How could housing policy reform increase economic efficiency and reduce volatility?
The large increases in real house prices in the late 1990s followed by the sharp slowdown continues the pattern of recent decades in which there have been large increases in house prices in relation to disposable incomes and high volatility in real house prices by international comparison, amplifying business cycles.
The low price elasticity of housing supply has contributed to both large increases and high volatility in house prices. Housing supply has not been very responsive to demand owing to tough zoning rules, which have restricted the supply of residential building sites, to the growing quantity and complexity of building regulations and to the costliness of acquiring private building sites. The government should ease these constraints, as it is considering doing.
High tax subsidies for owner-occupied housing, especially mortgage financed, and a change in banking policies in the 1990s that increased the amount that could be lent to the increasing number of two-income households, have magnified swings in demand and may have contributed to price volatility. More importantly, the tax subsidies have reduced economic efficiency, notably by raising the excess burden of taxation, and are unlikely still to achieve equity objectives. While the government has taken several steps to limit mortgage interest deductibility when owner occupiers withdraw housing equity, it should go much further, terminating tax subsidies for additional purchases of owner-occupied housing (i.e., grandfathering tax subsidies on existing mortgage loans). This would also reduce the need for rental subsidies (including through rent regulation) to attenuate the effect of high property prices on rents, reducing the efficiency costs of taxation while still achieving social equity objectives.
What is being done to strengthen pension fund supervision and enhance transparency?
The increase in pension fund contribution rates from below the cost-covering level to above it has increased the “tax-like” element of contributions and hence the economic efficiency cost (i.e., excess burden) of pension arrangements and has accentuated the economic downturn. A new supervisory framework in the context of a new Pension Act that will come into effect in January 2006 will reduce the risk of another large solvency crisis occurring. The Principles of the Financial Supervision of Pension Funds that came into effect in March 2004 (and will be elaborated in the Pension Act) will require adequate buffers and should induce more prudent behaviour. For an average pension fund, the Principles require it to restore capital coverage of its nominal (i.e. not indexed) liabilities to 130 per cent within a period of 15 years. This solvency ratio is compatible with the requirement that pension funds should be able to honour their pension liabilities one year ahead with a probability of 97.5 per cent. These Principles should keep the Dutch pension system sustainable.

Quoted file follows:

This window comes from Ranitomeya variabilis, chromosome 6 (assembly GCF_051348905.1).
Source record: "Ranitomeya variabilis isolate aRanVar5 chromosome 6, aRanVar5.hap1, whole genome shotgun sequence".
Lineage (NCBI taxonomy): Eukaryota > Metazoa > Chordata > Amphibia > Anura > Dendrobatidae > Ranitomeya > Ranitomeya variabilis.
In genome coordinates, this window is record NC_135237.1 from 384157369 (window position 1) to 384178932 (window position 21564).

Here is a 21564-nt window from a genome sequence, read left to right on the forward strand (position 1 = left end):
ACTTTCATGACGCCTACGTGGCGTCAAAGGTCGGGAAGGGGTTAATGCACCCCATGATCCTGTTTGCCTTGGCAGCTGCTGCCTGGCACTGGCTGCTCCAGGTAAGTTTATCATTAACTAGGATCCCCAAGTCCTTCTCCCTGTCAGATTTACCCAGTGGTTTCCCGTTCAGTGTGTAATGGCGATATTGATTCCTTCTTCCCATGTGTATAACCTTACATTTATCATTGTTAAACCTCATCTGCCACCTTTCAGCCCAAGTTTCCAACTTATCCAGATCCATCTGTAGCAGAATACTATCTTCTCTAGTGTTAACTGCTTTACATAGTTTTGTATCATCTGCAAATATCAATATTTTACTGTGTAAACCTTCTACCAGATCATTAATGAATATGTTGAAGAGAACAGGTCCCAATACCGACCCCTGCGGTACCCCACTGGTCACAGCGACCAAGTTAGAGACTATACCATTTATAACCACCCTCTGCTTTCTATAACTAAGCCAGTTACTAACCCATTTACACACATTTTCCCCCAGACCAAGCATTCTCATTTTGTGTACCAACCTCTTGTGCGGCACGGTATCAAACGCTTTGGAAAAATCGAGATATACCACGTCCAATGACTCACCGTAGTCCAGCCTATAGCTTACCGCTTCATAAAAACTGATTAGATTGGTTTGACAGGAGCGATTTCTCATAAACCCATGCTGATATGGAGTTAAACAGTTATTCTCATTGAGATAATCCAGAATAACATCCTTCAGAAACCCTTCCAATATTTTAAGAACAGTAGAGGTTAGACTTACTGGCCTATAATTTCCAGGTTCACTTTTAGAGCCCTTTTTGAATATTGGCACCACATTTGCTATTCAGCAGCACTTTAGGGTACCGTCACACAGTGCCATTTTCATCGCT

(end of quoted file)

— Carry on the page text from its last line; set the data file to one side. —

One of the casualties of the solvency crisis has been indexation of accrued entitlements and pensions. Pension fund boards, which are governed by employers and employees, have judged that the contribution rate increases required to maintain full wage indexation would be unduly harmful to labour market performance. Accordingly, they prefer only to commit to nominal pension liabilities, with price or wage indexation usually conditional on fund performance. In addition, they have agreed to a major shift from final salary to average salary schemes in recent years. This has markedly increased trustees’ discretion to reduce pension replacement rates if fund returns are poor as not only pensions, but also accrued entitlements may end up being only partially indexed. Transparency on these issues should be improved as members need to be able to appreciate their significance and to make supplementary arrangements if necessary. This improvement of transparency should occur now that the Principles have come into effect as they stipulate stringent transparency conditions if a pension fund wants to grant indexed pensions rights while solvency requirements are not fully met. The emphasis in the Principles on transparency regarding indexed pension rights will contribute to making Dutch pension arrangements more understandable for pensioners and the general public.
The full edition of the OECD Economic Survey for the Netherlands is available from:
Return to the OECD Economic Survey - Netherlands 2004 homepage.
A printer-friendly Policy Brief (pdf format) may also be downloaded. The Policy Brief contains the OECD assessment and recommendations, but does not include all of the charts available from the above pages.